The picture shows Ivan Chirikov who came up with the plan and raised $2,500 to realize it. The concrete cube, which was perviously just in the way, has also been carved with the titles of 21 papers. These are papers written by the largest donors, who are thus immortalized in return for their generosity. Now they too* may cry “Si monumentum requiris, circumspice“. Of course, given the monument’s location, maybe this should be said in Russian. Fortunately Pushkin stands ready with his riff on Horace’s take on the topic:

Exegi monumentum

Я памятник себе воздвиг нерукотворный,
К нему не заростет народная тропа,
Вознесся выше он главою непокорной
        Александрийского столпа.
Нет, весь я не умру — душа в заветной лире
Мой прах переживет и тленья убежит —
И славен буду я, доколь в подлунном мире
        Жив будет хоть один пиит.
Слух обо мне пройдет по всей Руси великой,
И назовет меня всяк сущий в ней язык,
И гордый внук славян, и финн, и ныне дикой
        Тунгуз, и друг степей калмык.
И долго буду тем любезен я народу,
Что чувства добрые я лирой пробуждал,
Что в мой жестокой век восславил я Свободу
        И милость к падшим призывал.
Веленью божию, о муза, будь послушна,
Обиды не страшась, не требуя венца,
Хвалу и клевету приемли равнодушно,

        И не оспаривай глупца.

I’ve reared a monument not built by human hands.
The public path to it cannot be overgrown.
With insubmissive head far loftier it stands
               Than Alexander’s columned stone.
No, I shall not all die. My soul in hallowed berth
Of art shall brave decay and from my dust take wing,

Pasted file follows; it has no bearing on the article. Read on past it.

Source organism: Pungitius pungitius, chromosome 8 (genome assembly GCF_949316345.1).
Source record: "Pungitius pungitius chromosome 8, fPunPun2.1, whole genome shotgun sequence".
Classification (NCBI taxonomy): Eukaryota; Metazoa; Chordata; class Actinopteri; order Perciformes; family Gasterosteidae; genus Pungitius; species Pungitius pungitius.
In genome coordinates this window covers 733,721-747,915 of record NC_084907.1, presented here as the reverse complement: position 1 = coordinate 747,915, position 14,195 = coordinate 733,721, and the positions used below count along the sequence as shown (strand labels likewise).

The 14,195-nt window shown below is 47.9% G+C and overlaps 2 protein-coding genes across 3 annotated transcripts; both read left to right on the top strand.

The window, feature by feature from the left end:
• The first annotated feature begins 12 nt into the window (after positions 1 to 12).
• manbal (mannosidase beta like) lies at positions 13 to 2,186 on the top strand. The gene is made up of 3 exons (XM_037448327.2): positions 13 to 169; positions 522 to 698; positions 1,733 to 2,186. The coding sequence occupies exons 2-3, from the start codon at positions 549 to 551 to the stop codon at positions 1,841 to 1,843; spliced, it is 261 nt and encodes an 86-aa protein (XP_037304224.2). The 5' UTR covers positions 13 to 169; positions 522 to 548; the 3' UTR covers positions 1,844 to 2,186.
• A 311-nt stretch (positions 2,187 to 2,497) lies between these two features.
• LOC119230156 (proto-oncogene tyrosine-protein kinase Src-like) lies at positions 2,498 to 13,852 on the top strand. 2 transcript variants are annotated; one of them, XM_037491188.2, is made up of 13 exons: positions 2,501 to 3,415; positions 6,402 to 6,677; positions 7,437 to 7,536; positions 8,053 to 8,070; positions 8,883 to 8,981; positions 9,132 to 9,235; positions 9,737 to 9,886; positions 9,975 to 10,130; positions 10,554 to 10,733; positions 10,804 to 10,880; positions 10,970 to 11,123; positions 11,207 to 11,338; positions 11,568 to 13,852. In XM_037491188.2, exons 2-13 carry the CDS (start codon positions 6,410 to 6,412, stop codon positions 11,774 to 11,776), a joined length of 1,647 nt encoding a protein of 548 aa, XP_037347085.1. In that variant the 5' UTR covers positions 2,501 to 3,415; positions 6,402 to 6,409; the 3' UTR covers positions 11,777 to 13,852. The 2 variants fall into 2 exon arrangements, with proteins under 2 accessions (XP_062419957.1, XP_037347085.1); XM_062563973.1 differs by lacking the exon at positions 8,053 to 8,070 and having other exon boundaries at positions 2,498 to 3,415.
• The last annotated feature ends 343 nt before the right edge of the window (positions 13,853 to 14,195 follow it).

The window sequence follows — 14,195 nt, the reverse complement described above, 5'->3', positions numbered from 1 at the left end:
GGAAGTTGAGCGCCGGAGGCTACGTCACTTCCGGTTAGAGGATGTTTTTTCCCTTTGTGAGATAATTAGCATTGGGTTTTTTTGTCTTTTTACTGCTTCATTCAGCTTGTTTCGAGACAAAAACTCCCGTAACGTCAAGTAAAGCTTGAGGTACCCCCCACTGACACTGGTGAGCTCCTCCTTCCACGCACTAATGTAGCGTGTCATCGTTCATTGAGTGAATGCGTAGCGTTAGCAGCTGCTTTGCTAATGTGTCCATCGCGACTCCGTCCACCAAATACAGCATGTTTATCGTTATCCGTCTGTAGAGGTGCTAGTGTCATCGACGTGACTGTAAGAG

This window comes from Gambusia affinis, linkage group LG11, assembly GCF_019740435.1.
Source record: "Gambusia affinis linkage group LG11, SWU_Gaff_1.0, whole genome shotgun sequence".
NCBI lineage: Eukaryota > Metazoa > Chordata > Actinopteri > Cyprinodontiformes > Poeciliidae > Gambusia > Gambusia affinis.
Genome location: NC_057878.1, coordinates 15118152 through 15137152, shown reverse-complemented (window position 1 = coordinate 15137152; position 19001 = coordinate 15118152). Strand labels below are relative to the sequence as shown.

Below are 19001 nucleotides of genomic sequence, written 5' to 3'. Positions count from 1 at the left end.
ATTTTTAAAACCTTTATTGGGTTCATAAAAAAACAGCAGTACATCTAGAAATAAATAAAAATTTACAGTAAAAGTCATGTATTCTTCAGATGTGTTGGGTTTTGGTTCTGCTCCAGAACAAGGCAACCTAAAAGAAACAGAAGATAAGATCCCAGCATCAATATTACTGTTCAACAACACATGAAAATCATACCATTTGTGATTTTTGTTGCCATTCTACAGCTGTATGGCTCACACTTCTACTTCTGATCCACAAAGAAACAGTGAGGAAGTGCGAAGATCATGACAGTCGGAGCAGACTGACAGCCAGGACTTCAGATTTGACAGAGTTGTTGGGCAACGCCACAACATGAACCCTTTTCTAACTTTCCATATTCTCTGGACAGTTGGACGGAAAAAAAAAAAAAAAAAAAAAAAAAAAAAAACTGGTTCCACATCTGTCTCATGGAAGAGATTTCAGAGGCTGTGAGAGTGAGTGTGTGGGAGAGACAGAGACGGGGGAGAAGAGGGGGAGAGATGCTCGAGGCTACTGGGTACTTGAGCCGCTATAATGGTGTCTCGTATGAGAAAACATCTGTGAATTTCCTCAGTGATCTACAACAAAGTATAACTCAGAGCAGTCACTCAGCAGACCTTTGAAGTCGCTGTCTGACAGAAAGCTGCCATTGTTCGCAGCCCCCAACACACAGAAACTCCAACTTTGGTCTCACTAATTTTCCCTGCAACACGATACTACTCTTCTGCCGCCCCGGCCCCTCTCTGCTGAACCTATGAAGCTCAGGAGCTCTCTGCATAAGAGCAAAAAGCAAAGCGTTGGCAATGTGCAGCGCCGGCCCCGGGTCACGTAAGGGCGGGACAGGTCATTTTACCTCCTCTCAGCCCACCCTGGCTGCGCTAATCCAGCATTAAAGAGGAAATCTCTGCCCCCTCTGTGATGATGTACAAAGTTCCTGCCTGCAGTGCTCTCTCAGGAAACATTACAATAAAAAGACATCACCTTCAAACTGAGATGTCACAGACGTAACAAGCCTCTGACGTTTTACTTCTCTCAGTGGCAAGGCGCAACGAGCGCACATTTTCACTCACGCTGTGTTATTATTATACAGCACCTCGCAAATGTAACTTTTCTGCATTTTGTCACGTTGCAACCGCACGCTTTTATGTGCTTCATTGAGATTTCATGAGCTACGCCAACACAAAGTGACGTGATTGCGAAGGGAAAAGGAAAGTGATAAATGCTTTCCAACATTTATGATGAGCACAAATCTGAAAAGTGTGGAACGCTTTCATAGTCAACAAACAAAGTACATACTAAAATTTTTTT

And I shall be renowned whilst on this mortal earth
               Even one poet lives to sing.
Tidings of me shall spread through all the realm of Rus
And every tribe in Her shall name me as they speak:
The haughty western Pole, the east’s untamed Tungus,
               North Finns and the south steppe’s Kalmyk.
And long shall I a man dear to the people be
For how my lyre once quickened kindly sentiment,
I in a tyrant age who sang of liberty,
               And mercy toward fallen men.
To God and his commands pay Thou good heed, O Muse.
To praise and slander both be nonchalant and cool.
Demand no laureate’s wreath, think nothing of abuse,
               And never argue with a fool.

Translation by A. Z. Foreman at Poems Found in Translation.

Here’s Nabokov reading the poem in another translation.

Pushkin was of course paying tribute to Horace’s Exegi monumentum, which for good measure here follows with a translation from the site Lost in translation.

Horace, Ode 3.30.

Exegi monumentum aere perennnius
regalique situ pyramidum altius,
quod non imber edax, non Aquilo impotens
possit diruere aut innumerabilis
annorum series et fuga temporum.
Non omnis moriar multaque pars mei
vitabit Libitinam; usque ego postera
crescam laude recens. Dum Capitolium
scandet cum tacita virgine pontifex,
dicar, qua violens obstrepit Aufidus
et qua pauper aquae Daunus agrestium
regnavit populorum, ex humili potens,
princeps Aeolium carmen ad Italos
deduxisse modos. Sume superbiam
quaesitam meritis et mihi Delphica
lauro cinge volens, Melpomene, comam.
I have finished a monument more lasting than bronze
and higher than the royal structure of the pyramids,
which neither the destructive rain, nor wild Aquilo
is able to destroy, nor the countless
series of years and flight of ages.
I will not wholly die and a great part of me
will avoid Libitina; I will continuously arise
fresh with later praise. While a priest will climb
the Capitoline with a silent maiden,
I shall be spoken of where the violent Aufidus roars
and where Daunus, poor in water, ruled
a rural people, powerful from humble origin,
the first to have brought Aeolic song to
Italian meters. Accept the proud honor
obtained by your merits and with the Delphic
laural, Melpomene, gladly encircle my hair.

I guess we’ve strayed quite a long way from a concrete block abandoned in a Moscow park. Enough already.

* This is the inscription on Sir Christopher Wren’s monument in St Paul’s Cathedral.


Photo: Cambridge News

Cutting-edge as ever, the University of Cambridge has just announced the first LEGO Professor of Play in Education. The Cambridge News story was sent to us via Publishing Cambridge.

Professor Ramchandani looks like he’s ready to have fun.

Does this mean we should look for more translations into LEGO?